Fructus Naturales (Fruits of the Soil) Growing things that do not require planting r cultivation but grow naturally and are perennial (e.g., forest trees and native shrubs). They are designated in law as real property as long as they are attached to the soil.
Hereditament All the corporeal and incorporeal attributes of real estate that can be inherited. Includes everything in the term land AND everything in the term tenements that is capable of being inherited. -Ex: Land and buildings (can be inherited)
Intestate Successsion Distribution of property by descent as provided by statute.
Joint Tenancy A form of co-ownership that includes the right of survivorship.
Judgement Lien A general lien resulting from a court decree.
Land The surface of the earth, the area above + below the surface, & everything attached naturally (trees, crops) thereto. -Includes structures + other improvements (fences, pools, flagpoles, retaining walls) placed w/ intention to be permanent part of land.
Lateral Support The right of land to be supported in its natural state by adjacent land.
Leashold Estate Nonfreehold estate. An estate of limited duration and it provides the right to possession and control, but not title.
Levy Imposition of a tax executing a lien.
Lien -Categorized as specific (against specific property; mortgages, prop. taxes, mechanic) and general (against person/person's property; judgment, pers. prop. or income tax, estate/inheritance tax).
Life Estate A freehold estate created for the duration of the life or lives of certain named person or persons. A noninheritable estate. "Pur autre vie"- inheritable during measuring life of another person.
Life Tenant One holding a life estate.
Lis Pendens Literally "a lawsuit pending." Notice of pending litigation whose outcome potentially will affect title to all or part of a new owner's property.
Littoral Rights The rights of owners bordering large bodies of water such as oceans to access of that water body. *Body of waters w/ tides.
Marital Life Estates Life estates created by the exercise of the right of dower, curtesy, or a statutory substitute.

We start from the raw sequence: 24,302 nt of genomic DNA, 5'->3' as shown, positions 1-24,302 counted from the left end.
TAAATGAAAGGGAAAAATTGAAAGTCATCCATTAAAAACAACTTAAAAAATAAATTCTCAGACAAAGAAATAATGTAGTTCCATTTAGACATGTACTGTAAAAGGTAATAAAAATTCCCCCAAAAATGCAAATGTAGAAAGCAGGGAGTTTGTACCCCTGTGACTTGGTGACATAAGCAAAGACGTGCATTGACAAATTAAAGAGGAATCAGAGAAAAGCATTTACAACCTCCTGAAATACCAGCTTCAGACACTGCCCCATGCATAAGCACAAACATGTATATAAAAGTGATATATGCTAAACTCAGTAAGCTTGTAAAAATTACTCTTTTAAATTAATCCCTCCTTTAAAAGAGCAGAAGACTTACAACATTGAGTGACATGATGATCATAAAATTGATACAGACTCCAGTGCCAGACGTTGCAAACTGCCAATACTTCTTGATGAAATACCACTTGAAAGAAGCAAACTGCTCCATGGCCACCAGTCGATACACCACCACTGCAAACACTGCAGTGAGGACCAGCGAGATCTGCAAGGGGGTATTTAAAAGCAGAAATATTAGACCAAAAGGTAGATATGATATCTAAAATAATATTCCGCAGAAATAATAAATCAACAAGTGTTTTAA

Mineral Lease A nonfreehold (leasehold) estate in the area below the surface of land.
Non-freehold Estate Also known as less-than-freehold or leasehold estates. These estates confer a rental interest in real property. 4 estates are recognized: 1. Estate for years 2. Estate from year to year 3. Estate at will 4. Estate at sufferance
North Carolina Condominium Act Legislation passed in 1986 that set requirements for the sale or resale of condominiums. Requirements include: -Disclosure -Right to rescind contract for 7 days -Special escrow rules -Timely provision of required documents.
Partition A legal proceeding dividing property of co-owners so that each holds title in severalty to a specific portion of the property.
Party Wall A common wall used by two adjoining structures. Ex: townhome/duplex with 2 homes sharing 1 wall.
Police Power The power of government to regulate the use of real property for the benefit of the public interest.
Prescription A method of acquiring an easement by continuous and uninterrupted use without permission.
Prescriptive Easement Easement obtained by open, continued, and uninterrupted use without the owner's permission.
Profit (or profit a prendre) The right to participate in the profits of the land of another.
Pur autre vie French meaning "for the life of another." A life estate measured by the life of someone other than the life tenant.
Remainderman One having a future interest in a life estate.